In ancient times pilgrims made extravagant promises and offerings to the heavens in exchange for something they badly wanted themselves – perhaps a good harvest or a victory in war? The Oracle at Delphi was adorned with the material evidence of such transactions, not least the offerings of Croesus who was prepared to use the wealth of his citizens to fulfil personal ambition.
In the 440’s BCE, Herodotus left us a detailed description of Croesus’ dedications to the Oracle at Delphi over a century earlier. High on the list is a lion of pure gold weighing 600 pounds; this standing on four half-bricks of pure gold each weighing 150 pounds; all atop a pile of 113 half-bricks of white gold (an alloy of gold and silver) each weighing around 120 pounds. Rich as Croesus was, he was mean with it. This heap of gold and silver was the product of a burnt offering made in Lydia to honour Apollo. Some 3000 human victims were sacrificed, and Lydian subjects were strongly encouraged to contribute their own offerings of gold and silver to the pyre.
What did Croesus want? More power, yet more wealth? He wanted to extend his empire over the Greek cities of the coast of Asia Minor, and a favourable pronouncement from Delphi might persuade some Greeks from the mainland to back him against the Persians. He sent to Delphi for advice and here’s what came back. ‘If Croesus goes to war he will destroy a great empire.’ Croesus felt encouraged and he went to war. He misjudged the enemy’s strategy and was ultimately dragged before his adversary Persian King Cyrus the Great, bound in chains.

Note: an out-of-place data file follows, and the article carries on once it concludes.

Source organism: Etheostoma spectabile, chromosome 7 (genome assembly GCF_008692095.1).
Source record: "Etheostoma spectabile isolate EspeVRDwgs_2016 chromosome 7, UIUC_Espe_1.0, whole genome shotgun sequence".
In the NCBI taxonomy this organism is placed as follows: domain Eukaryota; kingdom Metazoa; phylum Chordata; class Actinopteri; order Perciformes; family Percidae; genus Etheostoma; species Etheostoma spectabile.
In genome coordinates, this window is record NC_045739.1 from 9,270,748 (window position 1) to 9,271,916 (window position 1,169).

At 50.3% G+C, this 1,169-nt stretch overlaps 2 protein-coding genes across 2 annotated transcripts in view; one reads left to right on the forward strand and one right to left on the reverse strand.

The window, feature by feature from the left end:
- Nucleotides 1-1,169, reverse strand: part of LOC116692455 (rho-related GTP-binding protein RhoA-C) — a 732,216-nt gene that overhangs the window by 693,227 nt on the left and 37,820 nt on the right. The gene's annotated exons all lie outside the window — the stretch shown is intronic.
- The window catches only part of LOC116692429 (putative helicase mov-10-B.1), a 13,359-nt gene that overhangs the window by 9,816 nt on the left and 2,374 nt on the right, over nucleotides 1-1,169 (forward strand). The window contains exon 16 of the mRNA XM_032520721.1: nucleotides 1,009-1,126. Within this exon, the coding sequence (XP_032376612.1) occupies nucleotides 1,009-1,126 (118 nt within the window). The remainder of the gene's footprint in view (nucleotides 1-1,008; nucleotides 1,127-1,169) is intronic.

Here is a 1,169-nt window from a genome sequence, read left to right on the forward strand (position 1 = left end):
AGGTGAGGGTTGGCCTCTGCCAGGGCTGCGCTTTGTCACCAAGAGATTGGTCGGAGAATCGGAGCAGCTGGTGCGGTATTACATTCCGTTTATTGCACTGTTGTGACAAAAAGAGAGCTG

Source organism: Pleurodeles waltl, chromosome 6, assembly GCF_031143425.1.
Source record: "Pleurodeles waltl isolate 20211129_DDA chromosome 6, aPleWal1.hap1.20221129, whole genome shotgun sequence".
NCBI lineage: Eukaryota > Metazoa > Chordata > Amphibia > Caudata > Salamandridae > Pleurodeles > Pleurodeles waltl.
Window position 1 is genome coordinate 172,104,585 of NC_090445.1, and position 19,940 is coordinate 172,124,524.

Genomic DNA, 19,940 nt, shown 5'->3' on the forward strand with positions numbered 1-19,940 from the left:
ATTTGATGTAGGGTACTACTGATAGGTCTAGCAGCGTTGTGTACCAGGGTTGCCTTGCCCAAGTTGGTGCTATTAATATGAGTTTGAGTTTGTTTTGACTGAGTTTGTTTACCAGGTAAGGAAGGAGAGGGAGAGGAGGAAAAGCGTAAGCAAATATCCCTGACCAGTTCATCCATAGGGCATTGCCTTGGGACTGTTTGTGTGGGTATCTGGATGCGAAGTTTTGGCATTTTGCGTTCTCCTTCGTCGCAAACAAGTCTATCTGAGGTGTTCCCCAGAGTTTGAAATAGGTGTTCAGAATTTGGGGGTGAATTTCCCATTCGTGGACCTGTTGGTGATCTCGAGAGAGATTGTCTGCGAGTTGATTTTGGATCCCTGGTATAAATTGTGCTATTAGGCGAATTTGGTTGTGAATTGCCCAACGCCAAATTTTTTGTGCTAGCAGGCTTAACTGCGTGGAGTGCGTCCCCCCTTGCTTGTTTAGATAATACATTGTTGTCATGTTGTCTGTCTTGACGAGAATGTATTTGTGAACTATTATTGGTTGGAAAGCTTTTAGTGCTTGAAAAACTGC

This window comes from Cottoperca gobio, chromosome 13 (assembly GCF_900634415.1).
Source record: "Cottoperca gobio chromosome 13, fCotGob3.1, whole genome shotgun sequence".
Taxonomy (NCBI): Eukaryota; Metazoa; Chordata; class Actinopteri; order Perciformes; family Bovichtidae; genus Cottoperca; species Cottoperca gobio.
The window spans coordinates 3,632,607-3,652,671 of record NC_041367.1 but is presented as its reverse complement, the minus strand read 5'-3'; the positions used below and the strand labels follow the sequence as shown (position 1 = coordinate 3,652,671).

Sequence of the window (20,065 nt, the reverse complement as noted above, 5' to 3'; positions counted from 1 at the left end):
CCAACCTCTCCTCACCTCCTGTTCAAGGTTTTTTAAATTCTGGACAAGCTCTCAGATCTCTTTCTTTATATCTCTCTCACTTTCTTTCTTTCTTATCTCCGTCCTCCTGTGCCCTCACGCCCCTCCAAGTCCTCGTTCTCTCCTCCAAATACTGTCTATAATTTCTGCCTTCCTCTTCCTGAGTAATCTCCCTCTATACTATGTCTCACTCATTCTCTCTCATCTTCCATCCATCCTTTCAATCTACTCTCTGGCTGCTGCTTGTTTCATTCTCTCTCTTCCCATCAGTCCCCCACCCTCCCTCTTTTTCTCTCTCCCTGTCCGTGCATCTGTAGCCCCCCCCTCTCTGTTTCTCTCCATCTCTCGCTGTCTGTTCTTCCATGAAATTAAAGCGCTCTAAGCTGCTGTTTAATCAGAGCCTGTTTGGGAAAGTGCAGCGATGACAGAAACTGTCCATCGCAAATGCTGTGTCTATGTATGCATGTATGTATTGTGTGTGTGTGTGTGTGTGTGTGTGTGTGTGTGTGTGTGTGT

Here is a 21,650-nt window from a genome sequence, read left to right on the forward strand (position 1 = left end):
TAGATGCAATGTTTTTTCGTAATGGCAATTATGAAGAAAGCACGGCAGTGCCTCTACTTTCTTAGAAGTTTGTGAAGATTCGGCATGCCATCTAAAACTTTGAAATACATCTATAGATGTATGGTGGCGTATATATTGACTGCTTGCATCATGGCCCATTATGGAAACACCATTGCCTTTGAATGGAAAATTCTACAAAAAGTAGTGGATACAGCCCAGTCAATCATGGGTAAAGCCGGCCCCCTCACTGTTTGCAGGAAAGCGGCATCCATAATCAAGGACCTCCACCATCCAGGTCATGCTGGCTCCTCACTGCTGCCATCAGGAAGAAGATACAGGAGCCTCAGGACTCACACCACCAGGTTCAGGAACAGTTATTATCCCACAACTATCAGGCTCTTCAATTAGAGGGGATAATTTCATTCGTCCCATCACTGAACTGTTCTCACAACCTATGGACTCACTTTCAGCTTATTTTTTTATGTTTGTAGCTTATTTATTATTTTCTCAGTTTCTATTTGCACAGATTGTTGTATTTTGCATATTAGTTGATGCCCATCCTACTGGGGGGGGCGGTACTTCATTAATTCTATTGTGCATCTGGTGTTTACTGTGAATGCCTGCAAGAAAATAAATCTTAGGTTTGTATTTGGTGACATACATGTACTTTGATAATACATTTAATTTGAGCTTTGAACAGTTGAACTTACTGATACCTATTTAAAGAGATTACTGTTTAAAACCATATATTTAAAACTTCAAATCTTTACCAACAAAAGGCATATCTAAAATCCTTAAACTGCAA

The Oracle proved right, a great empire was destroyed, but sadly for Croesus it was his own. We all hear what we want to hear.
As we head towards the UK General Election 2019, perhaps it would help to reflect on why we are swayed towards our own choices. Do we truly believe the gold and silver promises laid in front of us by this party or that party? And what kind of society do we really want to live in? In weighing up our voting options we might do well to heed that ancient dictum inscribed into stone at Delphi γνῶθι σεαυτόν – know thyself.